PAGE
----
There is a reason we do not hero-worship. There is a reason we do not put people on pedestals. And it is the same reason I take issue with the structure of the Catholic church: people are people, with all the same flaws and virtues as everybody else.
We have the current pope who made a couple great comments about not judging people's lifestyles and potentially reforming IOR and women's pay inequality and then sent the world in to a tizzy of adoration with his quips on the evils of capitalism. So what we can confirm is that - like successful politicians - he has a gift for soundbites.
He says we should not judge people's life choices, while he presides over an institution that refuses to legitimise relationships between same-sex couples, or anybody who has been divorced, to name but two groups.
He says women should receive equal pay as men, while he presides over an institution that disqualifies women from any participation in its own structure.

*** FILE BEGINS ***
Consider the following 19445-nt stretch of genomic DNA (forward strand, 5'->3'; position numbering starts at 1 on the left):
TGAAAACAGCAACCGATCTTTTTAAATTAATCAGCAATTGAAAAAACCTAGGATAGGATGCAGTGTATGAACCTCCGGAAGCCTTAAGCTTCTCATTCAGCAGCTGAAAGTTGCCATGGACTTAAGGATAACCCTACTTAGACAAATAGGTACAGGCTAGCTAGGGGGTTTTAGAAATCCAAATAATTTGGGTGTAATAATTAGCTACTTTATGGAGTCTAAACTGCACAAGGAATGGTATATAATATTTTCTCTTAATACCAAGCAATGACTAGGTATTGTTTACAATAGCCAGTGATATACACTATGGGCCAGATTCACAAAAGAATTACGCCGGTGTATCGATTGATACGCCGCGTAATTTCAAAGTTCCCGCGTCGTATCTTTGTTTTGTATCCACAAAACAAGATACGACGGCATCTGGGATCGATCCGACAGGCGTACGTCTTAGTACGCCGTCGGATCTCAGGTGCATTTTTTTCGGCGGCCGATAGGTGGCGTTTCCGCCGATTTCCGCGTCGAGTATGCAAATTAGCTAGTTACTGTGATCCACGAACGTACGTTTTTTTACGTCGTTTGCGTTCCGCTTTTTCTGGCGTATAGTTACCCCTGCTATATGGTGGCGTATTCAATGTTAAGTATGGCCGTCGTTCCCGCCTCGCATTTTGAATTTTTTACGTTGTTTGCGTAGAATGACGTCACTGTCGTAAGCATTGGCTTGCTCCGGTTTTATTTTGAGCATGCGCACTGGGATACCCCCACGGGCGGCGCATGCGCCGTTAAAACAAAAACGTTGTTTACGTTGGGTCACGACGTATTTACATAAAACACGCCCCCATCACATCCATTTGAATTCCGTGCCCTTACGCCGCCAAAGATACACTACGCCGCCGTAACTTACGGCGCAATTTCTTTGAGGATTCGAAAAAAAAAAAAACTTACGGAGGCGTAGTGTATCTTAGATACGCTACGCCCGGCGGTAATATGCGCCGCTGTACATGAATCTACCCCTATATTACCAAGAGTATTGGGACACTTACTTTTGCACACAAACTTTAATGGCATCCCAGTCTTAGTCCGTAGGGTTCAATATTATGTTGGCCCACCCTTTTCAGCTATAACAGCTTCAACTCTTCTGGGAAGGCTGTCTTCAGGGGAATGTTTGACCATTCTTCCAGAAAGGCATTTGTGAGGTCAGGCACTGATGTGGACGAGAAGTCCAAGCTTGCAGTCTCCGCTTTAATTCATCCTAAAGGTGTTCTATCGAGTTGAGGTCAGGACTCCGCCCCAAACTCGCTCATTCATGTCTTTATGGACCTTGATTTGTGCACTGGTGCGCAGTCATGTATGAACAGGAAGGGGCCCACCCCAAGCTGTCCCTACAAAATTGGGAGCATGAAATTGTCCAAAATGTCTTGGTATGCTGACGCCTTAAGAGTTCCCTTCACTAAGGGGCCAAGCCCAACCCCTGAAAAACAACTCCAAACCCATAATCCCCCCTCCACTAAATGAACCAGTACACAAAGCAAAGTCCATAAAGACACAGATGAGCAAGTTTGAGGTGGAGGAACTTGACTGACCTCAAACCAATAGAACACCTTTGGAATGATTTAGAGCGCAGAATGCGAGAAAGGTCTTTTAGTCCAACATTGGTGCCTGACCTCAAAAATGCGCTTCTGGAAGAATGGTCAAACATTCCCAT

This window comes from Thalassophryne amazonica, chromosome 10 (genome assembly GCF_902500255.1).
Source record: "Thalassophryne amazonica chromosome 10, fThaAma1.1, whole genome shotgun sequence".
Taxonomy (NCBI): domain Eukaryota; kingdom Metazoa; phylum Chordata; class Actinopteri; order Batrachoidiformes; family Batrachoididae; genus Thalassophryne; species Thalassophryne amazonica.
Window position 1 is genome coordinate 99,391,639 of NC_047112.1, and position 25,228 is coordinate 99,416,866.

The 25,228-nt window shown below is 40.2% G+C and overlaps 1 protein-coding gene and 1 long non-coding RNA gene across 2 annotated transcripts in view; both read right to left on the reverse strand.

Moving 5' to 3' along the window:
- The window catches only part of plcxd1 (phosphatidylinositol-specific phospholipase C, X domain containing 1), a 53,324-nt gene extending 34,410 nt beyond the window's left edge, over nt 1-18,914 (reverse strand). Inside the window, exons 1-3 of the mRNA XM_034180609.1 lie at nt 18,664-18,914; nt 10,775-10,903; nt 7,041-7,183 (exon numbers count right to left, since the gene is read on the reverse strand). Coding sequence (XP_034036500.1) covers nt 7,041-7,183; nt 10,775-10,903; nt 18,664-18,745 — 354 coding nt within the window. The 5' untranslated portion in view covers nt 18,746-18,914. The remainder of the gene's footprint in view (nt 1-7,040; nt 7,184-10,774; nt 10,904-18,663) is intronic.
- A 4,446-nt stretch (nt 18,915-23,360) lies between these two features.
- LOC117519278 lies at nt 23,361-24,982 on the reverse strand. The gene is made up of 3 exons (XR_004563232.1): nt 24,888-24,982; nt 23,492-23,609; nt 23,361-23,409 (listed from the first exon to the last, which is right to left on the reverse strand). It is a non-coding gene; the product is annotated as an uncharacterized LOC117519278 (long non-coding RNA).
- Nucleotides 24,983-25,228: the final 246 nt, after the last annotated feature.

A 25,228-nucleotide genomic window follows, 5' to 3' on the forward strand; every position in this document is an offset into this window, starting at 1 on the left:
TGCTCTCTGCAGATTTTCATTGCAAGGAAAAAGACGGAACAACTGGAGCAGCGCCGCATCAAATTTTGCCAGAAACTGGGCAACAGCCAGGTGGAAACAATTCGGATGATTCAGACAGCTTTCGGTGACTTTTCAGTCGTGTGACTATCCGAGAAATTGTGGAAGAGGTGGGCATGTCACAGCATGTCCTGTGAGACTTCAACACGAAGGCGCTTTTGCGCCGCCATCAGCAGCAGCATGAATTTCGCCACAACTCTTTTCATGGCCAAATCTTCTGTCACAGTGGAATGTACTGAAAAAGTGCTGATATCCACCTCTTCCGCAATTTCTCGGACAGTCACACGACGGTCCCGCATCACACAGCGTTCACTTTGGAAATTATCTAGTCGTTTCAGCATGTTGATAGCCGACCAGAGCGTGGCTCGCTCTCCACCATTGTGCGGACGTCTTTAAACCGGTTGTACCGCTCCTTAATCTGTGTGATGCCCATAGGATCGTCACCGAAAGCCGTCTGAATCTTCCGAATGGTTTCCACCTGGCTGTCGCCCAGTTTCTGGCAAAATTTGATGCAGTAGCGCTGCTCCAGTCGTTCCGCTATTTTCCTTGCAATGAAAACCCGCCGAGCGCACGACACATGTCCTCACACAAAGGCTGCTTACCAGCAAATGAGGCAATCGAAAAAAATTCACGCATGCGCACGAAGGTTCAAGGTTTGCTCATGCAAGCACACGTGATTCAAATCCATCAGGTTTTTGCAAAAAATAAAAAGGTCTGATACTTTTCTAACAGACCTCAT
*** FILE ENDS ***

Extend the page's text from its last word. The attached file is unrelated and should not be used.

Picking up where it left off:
He is currently hosting a family synod, while he presides over an institution that requires celibacy of its (all male) employees.
The Catholic church at grass roots level does mountains of good, both in financial and spiritual support. As a charitable institution it is extremely active and successful around the world. For this I respect it a great deal.
It is also a sovereign state. And a bank. Which is "being reformed" in as much that a report has been issued and accepted. That took 4 years. In other words: nothing has happened.
My Facebook feed has gone from hatred for the Vatican to blind love. Would that life were quite that simple: let's continue to praise the church for the good it does in the world and hold it to account for the antiquated and discriminatory ways it has to reform.